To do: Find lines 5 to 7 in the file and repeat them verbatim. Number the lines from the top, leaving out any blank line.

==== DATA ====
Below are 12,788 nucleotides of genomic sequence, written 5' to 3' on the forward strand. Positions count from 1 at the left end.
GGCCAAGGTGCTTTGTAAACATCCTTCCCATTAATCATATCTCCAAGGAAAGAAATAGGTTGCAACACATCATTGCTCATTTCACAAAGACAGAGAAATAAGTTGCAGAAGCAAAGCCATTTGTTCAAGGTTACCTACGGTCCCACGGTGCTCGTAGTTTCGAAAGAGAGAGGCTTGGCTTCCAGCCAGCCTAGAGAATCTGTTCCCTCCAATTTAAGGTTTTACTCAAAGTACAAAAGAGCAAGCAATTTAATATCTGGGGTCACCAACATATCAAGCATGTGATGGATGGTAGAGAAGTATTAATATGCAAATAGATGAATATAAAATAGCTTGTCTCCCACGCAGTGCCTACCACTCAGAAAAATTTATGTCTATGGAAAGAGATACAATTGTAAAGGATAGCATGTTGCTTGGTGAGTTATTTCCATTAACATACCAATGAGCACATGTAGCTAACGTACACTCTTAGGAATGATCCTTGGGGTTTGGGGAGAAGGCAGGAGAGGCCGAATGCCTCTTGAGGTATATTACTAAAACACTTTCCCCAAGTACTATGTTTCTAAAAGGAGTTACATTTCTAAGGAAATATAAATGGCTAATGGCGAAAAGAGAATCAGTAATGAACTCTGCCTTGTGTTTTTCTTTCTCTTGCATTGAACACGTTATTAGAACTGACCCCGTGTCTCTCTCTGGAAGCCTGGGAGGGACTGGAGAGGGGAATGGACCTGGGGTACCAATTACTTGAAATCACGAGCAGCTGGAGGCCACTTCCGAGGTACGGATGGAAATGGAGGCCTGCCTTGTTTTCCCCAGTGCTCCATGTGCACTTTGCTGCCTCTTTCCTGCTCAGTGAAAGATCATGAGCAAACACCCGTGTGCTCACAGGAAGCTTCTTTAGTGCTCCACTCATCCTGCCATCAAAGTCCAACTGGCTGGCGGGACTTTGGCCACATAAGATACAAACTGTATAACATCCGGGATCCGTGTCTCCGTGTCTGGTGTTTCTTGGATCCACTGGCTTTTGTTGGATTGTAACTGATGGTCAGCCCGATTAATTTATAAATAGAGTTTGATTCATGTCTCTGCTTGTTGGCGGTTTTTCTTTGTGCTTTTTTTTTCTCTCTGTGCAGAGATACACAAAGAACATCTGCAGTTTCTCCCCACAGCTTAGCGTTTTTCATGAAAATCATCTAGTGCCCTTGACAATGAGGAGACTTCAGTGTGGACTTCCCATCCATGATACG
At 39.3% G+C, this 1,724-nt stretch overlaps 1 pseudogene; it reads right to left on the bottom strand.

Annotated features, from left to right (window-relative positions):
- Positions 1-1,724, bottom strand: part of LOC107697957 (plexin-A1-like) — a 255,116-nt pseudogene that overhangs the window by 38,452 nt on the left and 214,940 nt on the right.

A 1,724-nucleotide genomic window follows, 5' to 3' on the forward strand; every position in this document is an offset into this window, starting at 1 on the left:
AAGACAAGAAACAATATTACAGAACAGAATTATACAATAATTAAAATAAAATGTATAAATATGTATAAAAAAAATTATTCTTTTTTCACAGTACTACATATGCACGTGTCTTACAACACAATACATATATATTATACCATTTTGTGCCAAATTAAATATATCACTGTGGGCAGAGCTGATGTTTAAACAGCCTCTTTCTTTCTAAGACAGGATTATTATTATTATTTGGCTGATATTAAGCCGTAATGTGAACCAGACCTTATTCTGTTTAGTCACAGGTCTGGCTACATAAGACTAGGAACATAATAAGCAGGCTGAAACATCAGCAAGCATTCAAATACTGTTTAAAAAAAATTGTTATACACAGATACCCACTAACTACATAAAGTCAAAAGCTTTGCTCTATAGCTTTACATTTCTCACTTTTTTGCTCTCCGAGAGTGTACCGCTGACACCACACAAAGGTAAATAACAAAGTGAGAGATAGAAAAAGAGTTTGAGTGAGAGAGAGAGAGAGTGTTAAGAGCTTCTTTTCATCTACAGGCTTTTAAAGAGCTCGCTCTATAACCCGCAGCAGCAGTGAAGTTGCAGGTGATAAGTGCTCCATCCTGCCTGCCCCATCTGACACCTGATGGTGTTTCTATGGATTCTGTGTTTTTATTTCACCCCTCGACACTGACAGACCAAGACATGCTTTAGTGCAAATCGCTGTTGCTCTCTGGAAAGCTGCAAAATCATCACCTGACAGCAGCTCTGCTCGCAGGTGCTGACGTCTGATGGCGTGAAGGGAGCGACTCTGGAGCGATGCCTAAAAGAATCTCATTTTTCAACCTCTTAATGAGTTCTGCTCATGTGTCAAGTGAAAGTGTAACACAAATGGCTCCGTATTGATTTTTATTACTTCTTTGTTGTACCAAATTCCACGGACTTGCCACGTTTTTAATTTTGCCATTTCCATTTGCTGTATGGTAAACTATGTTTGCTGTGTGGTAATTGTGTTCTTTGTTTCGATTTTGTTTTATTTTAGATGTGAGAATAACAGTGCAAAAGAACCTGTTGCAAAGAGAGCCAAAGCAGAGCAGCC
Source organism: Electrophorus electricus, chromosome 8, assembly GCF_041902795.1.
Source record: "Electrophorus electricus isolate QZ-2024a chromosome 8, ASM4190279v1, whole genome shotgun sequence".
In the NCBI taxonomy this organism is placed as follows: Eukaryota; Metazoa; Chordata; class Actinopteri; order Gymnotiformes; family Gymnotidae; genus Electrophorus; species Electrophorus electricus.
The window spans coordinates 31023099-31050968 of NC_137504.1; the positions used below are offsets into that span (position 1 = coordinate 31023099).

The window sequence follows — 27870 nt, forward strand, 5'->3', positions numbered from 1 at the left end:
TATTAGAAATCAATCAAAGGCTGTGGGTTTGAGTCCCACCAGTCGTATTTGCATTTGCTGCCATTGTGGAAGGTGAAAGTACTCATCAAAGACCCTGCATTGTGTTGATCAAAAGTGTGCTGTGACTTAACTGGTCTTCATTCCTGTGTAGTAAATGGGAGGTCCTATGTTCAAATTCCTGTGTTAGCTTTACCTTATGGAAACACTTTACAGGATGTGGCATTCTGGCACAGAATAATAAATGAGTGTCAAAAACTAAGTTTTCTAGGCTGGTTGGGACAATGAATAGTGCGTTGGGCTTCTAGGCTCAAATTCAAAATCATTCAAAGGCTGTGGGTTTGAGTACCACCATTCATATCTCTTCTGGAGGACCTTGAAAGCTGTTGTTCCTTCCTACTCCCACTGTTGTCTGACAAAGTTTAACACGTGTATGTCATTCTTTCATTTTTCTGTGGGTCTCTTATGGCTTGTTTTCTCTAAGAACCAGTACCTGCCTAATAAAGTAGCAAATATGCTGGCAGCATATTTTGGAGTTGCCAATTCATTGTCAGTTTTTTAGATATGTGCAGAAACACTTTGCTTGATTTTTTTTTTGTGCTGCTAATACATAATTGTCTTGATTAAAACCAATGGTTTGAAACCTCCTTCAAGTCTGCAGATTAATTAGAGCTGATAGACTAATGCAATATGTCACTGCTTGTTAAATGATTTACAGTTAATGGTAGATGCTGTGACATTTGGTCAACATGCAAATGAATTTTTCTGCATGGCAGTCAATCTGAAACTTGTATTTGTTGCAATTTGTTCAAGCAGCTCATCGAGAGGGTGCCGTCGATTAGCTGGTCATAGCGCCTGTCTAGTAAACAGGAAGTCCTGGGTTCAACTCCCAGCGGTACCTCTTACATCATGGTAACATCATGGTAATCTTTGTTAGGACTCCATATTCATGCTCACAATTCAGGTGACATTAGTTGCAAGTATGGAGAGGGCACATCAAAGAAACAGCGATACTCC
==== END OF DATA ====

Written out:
- Positions 1-1,724, bottom strand: part of LOC107697957 (plexin-A1-like) — a 255,116-nt pseudogene that overhangs the window by 38,452 nt on the left and 214,940 nt on the right.

A 1,724-nucleotide genomic window follows, 5' to 3' on the forward strand; every position in this document is an offset into this window, starting at 1 on the left:
AAGACAAGAAACAATATTACAGAACAGAATTATACAATAATTAAAATAAAATGTATAAATATGTATAAAAAAAATTATTCTTTTTTCACAGTACTACATATGCACGTGTCTTACAACACAATACATATATATTATACCATTTTGTGCCAAATTAAATATATCACTGTGGGCAGAGCTGATGTTTAAACAGCCTCTTTCTTTCTAAGACAGGATTATTATTATTATTTGGCTGATATTAAGCCGTAATGTGAACCAGACCTTATTCTGTTTAGTCACAGGTCTGGCTACATAAGACTAGGAACATAATAAGCAGGCTGAAACATCAGCAAGCATTCAAATACTGTTTAAAAAAAATTGTTATACACAGATACCCACTAACTACATAAAGTCAAAAGCTTTGCTCTATAGCTTTACATTTCTCACTTTTTTGCTCTCCGAGAGTGTACCGCTGACACCACACAAAGGTAAATAACAAAGTGAGAGATAGAAAAAGAGTTTGAGTGAGAGAGAGAGAGAGTGTTAAGAGCTTCTTTTCATCTACAGGCTTTTAAAGAGCTCGCTCTATAACCCGCAGCAGCAGTGAAGTTGCAGGTGATAAGTGCTCCATCCTGCCTGCCCCATCTGACACCTGATGGTGTTTCTATGGATTCTGTGTTTTTATTTCACCCCTCGACACTGACAGACCAAGACATGCTTTAGTGCAAATCGCTGTTGCTCTCTGGAAAGCTGCAAAATCATCACCTGACAGCAGCTCTGCTCGCAGGTGCTGACGTCTGATGGCGTGAAGGGAGCGACTCTGGAGCGATGCCTAAAAGAATCTCATTTTTCAACCTCTTAATGAGTTCTGCTCATGTGTCAAGTGAAAGTGTAACACAAATGGCTCCGTATTGATTTTTATTACTTCTTTGTTGTACCAAATTCCACGGACTTGCCACGTTTTTAATTTTGCCATTTCCATTTGCTGTATGGTAAACTATGTTTGCTGTGTGGTAATTGTGTTCTTTGTTTCGATTTTGTTTTATTTTAGATGTGAGAATAACAGTGCAAAAGAACCTGTTGCAAAGAGAGCCAAAGCAGAGCAGCC